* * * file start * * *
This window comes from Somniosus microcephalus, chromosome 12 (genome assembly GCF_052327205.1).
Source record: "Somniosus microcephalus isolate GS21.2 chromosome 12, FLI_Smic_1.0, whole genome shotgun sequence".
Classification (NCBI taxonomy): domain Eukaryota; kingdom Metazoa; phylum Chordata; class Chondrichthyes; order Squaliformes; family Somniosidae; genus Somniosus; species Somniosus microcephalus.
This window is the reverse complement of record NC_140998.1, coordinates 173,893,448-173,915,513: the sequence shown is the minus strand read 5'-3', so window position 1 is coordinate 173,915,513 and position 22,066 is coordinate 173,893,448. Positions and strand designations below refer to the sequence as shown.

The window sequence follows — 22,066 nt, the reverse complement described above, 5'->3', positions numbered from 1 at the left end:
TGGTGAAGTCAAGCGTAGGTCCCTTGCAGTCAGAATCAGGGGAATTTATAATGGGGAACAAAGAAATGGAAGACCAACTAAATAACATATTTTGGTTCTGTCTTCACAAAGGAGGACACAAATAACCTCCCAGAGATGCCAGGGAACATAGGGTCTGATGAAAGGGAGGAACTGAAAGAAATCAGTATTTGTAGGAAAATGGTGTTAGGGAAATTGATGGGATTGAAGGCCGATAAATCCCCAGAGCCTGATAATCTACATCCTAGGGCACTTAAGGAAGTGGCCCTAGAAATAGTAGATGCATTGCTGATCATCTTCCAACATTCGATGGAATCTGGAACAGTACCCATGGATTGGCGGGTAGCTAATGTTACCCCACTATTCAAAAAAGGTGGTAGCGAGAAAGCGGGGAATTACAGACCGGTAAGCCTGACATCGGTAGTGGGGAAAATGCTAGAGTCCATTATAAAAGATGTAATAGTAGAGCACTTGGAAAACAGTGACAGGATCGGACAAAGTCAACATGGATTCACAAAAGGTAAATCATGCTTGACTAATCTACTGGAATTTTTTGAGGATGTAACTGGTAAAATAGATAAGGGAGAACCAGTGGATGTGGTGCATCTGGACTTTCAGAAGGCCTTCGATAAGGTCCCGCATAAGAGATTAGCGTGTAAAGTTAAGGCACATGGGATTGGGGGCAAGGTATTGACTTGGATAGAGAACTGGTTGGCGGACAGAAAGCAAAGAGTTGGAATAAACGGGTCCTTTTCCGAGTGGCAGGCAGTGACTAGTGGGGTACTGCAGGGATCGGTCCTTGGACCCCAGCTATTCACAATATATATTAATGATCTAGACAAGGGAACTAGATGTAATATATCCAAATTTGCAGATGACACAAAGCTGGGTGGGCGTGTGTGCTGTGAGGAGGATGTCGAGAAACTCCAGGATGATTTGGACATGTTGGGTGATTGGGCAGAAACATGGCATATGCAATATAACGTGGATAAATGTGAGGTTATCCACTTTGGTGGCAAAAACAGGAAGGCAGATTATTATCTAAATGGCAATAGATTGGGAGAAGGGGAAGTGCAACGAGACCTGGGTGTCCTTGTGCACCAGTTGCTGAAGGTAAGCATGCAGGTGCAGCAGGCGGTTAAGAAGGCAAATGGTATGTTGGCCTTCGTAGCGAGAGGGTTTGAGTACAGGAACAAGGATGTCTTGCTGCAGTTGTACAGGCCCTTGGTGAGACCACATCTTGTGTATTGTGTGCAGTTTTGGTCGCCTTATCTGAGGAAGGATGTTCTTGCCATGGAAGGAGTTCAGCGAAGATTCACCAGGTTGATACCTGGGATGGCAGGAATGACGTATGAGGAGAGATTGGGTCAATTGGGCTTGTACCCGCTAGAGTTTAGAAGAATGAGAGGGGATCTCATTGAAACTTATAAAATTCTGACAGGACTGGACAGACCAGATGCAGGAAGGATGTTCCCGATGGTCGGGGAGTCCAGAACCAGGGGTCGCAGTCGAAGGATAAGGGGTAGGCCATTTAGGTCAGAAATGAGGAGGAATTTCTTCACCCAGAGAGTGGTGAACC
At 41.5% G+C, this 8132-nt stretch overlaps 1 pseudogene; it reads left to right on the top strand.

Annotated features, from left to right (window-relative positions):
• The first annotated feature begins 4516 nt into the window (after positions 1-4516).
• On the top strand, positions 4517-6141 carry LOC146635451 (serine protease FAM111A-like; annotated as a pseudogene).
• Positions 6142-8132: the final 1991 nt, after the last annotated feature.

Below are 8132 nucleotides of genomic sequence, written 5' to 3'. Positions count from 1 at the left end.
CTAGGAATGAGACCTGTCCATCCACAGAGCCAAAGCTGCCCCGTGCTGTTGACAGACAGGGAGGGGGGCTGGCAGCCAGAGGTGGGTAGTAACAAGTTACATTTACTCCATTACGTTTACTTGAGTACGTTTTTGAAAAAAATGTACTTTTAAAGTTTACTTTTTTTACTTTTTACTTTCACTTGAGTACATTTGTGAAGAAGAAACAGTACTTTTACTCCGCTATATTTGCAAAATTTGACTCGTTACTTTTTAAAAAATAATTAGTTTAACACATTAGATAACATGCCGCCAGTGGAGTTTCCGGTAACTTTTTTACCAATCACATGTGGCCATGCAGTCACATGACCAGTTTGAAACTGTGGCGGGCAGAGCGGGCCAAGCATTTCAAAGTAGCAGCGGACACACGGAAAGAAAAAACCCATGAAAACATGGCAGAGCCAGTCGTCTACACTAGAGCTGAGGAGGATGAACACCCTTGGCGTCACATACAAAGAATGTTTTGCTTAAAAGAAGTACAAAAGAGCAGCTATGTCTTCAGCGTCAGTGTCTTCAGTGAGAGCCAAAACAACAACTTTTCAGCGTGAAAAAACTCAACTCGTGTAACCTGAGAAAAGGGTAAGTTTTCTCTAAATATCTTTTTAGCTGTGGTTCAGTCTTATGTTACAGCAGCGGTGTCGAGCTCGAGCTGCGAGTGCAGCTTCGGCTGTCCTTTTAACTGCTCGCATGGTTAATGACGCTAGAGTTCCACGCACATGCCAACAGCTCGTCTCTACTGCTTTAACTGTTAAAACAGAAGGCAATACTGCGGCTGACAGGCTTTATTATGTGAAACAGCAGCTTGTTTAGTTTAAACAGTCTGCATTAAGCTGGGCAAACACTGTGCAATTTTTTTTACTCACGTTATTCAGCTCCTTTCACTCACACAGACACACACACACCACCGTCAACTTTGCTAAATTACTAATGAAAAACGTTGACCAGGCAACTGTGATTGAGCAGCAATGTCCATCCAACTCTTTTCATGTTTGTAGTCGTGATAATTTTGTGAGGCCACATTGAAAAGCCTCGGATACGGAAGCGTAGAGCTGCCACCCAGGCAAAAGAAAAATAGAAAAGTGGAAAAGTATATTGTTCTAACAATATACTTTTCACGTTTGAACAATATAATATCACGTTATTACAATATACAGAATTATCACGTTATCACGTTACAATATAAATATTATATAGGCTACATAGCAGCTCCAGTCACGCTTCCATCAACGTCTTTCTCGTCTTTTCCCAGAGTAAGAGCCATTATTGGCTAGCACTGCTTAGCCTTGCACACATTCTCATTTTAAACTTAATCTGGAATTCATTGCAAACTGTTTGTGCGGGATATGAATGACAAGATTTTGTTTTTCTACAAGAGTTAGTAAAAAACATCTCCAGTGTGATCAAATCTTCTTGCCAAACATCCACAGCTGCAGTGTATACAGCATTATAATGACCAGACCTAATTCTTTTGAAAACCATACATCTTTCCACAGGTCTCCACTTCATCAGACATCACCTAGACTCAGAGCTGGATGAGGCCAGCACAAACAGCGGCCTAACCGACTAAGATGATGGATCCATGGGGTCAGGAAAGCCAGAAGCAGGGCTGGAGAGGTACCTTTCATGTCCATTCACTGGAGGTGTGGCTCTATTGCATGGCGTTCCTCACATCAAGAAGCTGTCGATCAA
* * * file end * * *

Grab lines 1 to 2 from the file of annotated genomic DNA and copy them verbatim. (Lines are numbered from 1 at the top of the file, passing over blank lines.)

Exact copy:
This window comes from Somniosus microcephalus, chromosome 12 (genome assembly GCF_052327205.1).
Source record: "Somniosus microcephalus isolate GS21.2 chromosome 12, FLI_Smic_1.0, whole genome shotgun sequence".